By Alexander of Aphrodisias
The statement of Alexander of Aphrodisias on Aristotle's previous Analytics 1.8-22 is the most historic statement, via the 'greatest' commentator, at the chapters of the earlier Analytics during which Aristotle invented modal common sense - the common sense of propositions approximately what's invaluable or contingent (possible). during this quantity, which covers chapters 1.8-13, Alexander of Aphrodisias reaches the bankruptcy within which Aristotle discusses the inspiration of contingency. additionally integrated during this quantity is Alexander's remark on that a part of past Analytics 1.17 and is the reason the conversion of contingent propositions (the remainder of 1.17 is incorporated within the moment quantity of Mueller's translation).
Aristotle additionally invented the syllogism, a method of argument related to premises and a end. Modal propositions may be deployed in syllogism, and within the chapters integrated during this quantity Aristotle discusses syllogisms including precious propositions in addition to the extra debatable ones containing one valuable and one non-modal premiss. The dialogue of syllogisms containing contingent propositions is reserved for quantity 2.
In each one quantity, Ian Mueller offers a entire rationalization of Alexander's remark on modal good judgment as a complete.
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Additional info for Alexander of Aphrodisias: On Aristotle Prior Analytics: 1.8-13 (with 1.17, 36b35-37a31) (Ancient Commentators on Aristotle)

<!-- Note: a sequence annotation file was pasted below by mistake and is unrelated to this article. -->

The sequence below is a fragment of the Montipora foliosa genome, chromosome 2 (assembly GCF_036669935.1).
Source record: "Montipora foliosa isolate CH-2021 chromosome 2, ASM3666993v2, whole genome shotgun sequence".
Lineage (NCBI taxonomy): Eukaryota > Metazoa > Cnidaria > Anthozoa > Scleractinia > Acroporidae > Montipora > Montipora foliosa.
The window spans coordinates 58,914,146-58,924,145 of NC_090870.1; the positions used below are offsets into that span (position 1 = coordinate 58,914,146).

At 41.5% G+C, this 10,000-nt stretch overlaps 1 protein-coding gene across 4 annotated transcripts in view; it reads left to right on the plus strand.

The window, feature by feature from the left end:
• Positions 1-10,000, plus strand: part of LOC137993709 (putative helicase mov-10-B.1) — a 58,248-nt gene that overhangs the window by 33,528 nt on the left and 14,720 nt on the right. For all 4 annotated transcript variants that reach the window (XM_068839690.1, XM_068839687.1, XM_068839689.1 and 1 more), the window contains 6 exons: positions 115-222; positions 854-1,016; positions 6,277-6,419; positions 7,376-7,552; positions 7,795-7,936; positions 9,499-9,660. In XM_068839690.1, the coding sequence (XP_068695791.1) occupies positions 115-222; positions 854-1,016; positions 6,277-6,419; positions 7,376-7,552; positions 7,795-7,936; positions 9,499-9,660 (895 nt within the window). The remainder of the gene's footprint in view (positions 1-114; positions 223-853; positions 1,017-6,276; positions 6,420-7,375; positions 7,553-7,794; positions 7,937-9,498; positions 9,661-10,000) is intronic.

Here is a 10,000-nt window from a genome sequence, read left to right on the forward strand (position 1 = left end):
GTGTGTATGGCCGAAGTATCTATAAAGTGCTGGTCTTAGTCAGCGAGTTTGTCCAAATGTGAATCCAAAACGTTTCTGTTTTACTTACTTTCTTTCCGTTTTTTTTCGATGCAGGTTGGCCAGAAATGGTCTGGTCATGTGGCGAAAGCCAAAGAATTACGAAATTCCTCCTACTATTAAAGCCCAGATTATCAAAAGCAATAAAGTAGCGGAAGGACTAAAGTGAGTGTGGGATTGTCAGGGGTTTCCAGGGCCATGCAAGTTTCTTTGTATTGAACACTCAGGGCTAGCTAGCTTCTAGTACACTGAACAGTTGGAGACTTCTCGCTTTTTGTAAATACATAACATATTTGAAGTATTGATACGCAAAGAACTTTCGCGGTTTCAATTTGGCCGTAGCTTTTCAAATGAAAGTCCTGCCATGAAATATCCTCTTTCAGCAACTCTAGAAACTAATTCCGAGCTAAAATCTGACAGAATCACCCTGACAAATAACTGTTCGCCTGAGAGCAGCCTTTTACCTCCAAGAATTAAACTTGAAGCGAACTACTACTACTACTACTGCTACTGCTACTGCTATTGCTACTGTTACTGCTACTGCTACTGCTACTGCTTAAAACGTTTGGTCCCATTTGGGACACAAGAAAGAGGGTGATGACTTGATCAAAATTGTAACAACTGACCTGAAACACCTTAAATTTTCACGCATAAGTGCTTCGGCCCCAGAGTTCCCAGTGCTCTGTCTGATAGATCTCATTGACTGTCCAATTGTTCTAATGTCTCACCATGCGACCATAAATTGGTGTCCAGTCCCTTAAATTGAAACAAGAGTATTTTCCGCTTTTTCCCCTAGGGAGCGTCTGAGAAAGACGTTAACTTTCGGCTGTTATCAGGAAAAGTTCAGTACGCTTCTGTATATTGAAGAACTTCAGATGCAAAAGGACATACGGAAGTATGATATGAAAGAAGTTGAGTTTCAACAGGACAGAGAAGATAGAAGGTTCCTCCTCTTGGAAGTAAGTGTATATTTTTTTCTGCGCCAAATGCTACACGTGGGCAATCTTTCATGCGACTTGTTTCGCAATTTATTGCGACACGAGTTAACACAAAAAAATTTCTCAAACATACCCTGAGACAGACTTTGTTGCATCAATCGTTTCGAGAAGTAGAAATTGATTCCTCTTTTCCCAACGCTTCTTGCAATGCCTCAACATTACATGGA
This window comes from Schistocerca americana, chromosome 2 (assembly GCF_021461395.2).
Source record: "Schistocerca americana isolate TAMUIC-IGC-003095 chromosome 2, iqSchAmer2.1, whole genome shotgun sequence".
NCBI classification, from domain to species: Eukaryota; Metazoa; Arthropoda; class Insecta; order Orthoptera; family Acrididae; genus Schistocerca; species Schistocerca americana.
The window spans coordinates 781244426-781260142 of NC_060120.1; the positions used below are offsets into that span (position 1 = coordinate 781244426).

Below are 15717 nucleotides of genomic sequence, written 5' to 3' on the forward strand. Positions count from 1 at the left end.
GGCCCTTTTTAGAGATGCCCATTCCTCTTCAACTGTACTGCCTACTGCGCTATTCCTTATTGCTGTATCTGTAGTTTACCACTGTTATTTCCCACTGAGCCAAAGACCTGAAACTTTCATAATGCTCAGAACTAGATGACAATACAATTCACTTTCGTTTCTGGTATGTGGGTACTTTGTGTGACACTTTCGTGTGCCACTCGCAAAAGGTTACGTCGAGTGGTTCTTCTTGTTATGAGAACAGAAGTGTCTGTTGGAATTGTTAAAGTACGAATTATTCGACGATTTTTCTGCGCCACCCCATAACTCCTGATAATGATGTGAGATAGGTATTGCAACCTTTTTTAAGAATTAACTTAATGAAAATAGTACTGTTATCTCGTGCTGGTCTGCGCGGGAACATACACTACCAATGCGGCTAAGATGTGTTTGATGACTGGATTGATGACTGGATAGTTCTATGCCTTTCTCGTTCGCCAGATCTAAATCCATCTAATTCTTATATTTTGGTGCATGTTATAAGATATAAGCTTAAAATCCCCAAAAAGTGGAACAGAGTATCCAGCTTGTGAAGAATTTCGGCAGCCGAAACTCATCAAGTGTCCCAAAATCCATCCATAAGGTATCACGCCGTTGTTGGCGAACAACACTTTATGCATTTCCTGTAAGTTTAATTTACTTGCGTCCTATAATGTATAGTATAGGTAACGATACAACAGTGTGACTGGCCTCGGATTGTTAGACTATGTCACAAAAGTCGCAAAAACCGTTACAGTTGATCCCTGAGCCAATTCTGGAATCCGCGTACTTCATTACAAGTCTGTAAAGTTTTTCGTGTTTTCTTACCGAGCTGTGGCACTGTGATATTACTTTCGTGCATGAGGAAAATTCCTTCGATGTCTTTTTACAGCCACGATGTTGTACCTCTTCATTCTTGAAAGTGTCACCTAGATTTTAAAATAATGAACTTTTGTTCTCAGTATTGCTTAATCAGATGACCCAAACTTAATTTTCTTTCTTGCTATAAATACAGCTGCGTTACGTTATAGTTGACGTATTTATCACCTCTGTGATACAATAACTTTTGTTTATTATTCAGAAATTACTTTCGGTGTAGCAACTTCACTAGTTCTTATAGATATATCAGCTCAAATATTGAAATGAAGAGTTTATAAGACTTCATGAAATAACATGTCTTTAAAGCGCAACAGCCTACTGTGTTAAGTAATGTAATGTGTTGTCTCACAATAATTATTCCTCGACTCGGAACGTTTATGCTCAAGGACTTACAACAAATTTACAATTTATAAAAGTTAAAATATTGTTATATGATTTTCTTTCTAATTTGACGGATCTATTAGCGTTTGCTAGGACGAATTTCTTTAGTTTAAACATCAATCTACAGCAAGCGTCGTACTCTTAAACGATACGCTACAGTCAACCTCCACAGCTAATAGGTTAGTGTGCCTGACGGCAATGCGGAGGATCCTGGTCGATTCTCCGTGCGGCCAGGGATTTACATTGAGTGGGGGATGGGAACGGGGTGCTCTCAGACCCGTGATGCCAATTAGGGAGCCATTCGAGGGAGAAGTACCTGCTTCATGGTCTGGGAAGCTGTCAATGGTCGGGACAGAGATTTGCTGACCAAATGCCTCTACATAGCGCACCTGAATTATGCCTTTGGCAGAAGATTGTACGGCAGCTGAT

Alexander offers no justification for how Aristotle can take this for granted when he himself holds that CON(XiY) does not follow from NEC(XeY), since NEC(XeY) is compatible with NEC(XaY), which is Introduction 27 incompatible with CON(XiY). Perhaps when Alexander says that Aristotle takes (i) to be something agreed, he means that Aristotle is taking (i) as an endoxon, albeit one which he does not accept. Alexander’s discussion of AI- and II-conversionn, to which we now turn, throws some further light on his treatment of EE-conversionn.
In representations of reductio proofs, he uses antikeimenon to refer to the contradictory of a proposition. The reader is well advised to learn the equivalences expressed by a and b, since both Alexander and Aristotle by and large take them for granted. 10. We remark here that in the introduction and summary we pay virtually no attention to Aristotle’s uniform rejection of combinations which do not include a universal premiss. 11. Generally speaking it is not feasible to show that a combination is syllogistic by showing directly that it admits no counterinterpretation because it is not feasible to survey all possible interpretations.
CON(AaB) implies CON(AoB). But Notes to pp. , AoB and (AoB). Alexander attempts unsuccessfully to wriggle out of these difficulties at 161,3-26; see also 222,16-35. 36. We note that this means that, at least within the context of syllogistic, neither of them is committed to two-sided contingency, if that means the equivalence of CON(P) and CON( P) for any proposition P. 37. See 159,22-4. 38. Here and elsewhere Aristotle speaks of conversion. Modern scholars sometimes speak of complementary conversion.
Alexander of Aphrodisias: On Aristotle Prior Analytics: 1.8-13 (with 1.17, 36b35-37a31) (Ancient Commentators on Aristotle) by Alexander of Aphrodisias